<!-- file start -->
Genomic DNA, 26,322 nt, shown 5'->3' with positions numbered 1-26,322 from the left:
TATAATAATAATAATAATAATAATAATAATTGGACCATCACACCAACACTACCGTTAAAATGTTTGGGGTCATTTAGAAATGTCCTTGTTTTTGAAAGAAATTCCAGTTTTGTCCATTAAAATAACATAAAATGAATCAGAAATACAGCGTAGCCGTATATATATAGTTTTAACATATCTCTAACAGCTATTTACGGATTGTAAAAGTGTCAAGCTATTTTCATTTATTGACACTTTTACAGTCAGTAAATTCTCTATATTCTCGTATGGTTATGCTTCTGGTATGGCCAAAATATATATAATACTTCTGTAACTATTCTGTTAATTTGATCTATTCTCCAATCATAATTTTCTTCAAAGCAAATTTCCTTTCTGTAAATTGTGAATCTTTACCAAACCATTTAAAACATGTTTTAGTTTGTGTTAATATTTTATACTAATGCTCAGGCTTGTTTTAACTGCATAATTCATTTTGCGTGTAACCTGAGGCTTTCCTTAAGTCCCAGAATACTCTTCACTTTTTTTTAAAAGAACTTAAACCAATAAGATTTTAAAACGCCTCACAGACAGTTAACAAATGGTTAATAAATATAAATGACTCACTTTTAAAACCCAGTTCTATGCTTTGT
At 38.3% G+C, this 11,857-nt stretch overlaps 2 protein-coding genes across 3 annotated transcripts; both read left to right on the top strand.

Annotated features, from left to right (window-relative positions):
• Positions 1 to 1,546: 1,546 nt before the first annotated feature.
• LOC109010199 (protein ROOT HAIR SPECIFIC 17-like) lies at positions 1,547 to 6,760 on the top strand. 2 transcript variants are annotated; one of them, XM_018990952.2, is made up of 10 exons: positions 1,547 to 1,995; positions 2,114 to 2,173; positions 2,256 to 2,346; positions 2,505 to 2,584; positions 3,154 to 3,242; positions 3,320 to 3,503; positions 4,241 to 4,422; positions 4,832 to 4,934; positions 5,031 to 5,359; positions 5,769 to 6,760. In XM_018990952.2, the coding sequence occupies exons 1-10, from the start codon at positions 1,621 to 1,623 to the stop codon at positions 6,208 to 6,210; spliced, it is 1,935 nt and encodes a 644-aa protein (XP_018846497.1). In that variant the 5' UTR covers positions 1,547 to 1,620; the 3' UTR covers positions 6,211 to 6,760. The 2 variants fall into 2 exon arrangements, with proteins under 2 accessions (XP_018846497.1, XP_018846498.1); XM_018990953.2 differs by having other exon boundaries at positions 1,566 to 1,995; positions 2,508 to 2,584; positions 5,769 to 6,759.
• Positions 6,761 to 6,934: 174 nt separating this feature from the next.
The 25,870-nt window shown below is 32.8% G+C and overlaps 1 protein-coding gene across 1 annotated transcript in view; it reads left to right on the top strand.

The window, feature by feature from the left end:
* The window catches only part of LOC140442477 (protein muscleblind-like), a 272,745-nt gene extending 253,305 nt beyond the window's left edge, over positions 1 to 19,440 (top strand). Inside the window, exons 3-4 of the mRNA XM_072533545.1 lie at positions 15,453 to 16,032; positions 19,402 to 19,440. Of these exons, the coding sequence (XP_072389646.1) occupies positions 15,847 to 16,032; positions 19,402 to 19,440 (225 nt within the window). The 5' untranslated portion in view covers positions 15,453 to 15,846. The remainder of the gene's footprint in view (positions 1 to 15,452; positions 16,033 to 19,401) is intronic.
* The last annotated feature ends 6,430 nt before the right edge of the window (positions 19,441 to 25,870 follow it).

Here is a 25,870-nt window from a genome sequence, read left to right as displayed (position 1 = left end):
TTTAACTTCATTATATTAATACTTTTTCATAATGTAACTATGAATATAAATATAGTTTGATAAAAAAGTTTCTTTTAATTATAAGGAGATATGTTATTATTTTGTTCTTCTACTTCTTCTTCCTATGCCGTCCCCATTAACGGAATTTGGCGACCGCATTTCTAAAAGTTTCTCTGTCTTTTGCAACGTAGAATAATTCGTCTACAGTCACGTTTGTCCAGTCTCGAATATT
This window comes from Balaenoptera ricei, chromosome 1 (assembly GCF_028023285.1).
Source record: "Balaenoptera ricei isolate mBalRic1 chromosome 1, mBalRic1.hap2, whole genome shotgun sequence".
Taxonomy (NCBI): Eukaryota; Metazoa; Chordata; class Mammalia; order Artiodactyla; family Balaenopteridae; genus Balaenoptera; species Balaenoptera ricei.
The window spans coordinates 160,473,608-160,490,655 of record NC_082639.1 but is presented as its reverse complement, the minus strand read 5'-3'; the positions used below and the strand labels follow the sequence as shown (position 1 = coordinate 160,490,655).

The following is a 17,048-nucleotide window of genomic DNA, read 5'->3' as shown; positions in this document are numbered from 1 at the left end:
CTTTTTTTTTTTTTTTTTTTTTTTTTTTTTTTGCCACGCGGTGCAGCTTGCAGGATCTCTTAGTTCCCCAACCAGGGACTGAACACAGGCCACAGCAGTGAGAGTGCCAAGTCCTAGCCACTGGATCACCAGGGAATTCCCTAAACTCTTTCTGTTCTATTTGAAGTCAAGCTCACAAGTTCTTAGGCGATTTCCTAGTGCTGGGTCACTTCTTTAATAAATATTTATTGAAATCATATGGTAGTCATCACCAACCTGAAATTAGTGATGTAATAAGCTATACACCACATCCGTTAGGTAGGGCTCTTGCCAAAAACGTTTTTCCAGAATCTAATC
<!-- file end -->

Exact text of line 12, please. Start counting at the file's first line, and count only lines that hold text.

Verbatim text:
Here is a 25,870-nt window from a genome sequence, read left to right as displayed (position 1 = left end):